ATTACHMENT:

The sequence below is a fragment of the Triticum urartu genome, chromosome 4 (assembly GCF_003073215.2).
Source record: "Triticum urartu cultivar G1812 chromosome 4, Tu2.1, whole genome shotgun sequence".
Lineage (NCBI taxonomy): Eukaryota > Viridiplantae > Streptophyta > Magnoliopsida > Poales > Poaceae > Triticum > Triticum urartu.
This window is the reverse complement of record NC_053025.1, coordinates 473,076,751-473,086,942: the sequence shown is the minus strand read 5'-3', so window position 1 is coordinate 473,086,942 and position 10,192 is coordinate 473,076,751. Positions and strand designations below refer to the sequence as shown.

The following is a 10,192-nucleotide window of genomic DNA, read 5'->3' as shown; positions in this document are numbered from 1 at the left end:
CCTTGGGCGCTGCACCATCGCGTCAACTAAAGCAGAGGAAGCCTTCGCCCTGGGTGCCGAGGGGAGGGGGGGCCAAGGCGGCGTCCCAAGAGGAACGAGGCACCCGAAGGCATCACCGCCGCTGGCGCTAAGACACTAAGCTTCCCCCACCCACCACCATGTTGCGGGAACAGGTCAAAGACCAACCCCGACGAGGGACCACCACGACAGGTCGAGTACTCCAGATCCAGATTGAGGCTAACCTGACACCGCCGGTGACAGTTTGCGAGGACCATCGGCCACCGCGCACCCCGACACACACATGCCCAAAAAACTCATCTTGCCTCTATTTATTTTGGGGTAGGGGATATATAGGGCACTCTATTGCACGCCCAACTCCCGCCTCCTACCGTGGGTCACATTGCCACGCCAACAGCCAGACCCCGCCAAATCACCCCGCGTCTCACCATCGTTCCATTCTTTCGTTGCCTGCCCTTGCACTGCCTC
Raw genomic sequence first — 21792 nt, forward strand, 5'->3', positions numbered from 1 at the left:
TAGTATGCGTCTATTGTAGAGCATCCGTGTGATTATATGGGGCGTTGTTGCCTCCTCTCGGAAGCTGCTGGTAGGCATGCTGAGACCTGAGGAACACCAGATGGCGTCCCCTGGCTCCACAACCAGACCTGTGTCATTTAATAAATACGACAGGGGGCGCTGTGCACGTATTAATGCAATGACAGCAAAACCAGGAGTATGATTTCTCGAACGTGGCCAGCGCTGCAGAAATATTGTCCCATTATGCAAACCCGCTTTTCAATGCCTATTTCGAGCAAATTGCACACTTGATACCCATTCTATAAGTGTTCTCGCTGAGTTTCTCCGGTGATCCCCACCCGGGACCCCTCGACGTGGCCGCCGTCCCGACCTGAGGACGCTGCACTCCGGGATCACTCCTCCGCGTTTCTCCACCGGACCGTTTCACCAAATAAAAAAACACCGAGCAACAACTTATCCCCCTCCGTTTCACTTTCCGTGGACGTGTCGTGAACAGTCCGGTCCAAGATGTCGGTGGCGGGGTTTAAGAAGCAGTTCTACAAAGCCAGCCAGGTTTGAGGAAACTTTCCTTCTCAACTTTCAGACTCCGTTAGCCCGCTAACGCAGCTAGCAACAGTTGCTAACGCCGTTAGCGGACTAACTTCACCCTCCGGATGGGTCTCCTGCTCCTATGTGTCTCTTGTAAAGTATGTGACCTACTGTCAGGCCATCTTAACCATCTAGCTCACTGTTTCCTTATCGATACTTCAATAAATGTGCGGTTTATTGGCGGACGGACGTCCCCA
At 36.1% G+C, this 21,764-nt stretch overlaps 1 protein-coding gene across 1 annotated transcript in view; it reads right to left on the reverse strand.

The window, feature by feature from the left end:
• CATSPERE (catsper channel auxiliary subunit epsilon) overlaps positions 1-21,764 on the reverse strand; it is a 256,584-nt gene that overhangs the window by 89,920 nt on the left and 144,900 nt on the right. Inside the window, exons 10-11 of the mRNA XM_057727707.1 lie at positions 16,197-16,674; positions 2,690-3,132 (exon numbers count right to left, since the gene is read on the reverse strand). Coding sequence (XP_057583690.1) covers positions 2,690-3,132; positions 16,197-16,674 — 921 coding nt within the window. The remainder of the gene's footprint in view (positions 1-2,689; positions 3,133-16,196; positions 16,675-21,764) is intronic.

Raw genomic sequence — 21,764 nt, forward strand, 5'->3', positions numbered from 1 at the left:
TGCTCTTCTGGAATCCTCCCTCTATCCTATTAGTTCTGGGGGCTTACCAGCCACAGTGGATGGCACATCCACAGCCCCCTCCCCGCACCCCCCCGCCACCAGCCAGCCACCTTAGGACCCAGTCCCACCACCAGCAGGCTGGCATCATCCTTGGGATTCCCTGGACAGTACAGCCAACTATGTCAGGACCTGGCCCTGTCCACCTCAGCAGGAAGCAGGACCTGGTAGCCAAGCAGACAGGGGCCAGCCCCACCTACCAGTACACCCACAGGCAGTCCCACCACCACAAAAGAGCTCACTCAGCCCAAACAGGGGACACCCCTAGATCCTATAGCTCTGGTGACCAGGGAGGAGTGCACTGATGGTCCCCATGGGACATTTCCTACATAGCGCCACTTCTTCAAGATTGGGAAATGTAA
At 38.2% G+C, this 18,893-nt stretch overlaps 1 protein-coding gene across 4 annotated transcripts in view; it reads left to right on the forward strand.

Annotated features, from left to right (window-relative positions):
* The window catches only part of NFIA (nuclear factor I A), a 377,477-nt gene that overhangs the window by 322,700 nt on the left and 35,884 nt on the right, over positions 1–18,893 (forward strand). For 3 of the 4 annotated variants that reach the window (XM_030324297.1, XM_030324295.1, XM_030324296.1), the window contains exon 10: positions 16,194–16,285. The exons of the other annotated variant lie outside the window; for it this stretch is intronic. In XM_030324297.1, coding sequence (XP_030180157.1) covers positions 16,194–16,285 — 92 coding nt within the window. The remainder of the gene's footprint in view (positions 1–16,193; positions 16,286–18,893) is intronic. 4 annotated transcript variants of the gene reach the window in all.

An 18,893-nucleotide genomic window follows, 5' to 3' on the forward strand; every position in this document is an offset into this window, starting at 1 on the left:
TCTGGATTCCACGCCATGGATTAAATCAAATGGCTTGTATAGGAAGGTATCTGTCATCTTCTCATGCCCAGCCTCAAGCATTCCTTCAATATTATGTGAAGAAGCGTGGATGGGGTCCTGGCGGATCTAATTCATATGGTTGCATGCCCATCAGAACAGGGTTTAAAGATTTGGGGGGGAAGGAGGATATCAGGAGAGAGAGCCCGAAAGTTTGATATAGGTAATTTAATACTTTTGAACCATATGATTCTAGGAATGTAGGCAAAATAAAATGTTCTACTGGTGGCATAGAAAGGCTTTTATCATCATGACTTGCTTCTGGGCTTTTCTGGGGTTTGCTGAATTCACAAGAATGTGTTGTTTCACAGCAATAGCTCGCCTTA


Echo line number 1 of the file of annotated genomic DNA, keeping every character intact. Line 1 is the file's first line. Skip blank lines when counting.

The sequence below is a fragment of the Triticum urartu genome, chromosome 4 (assembly GCF_003073215.2).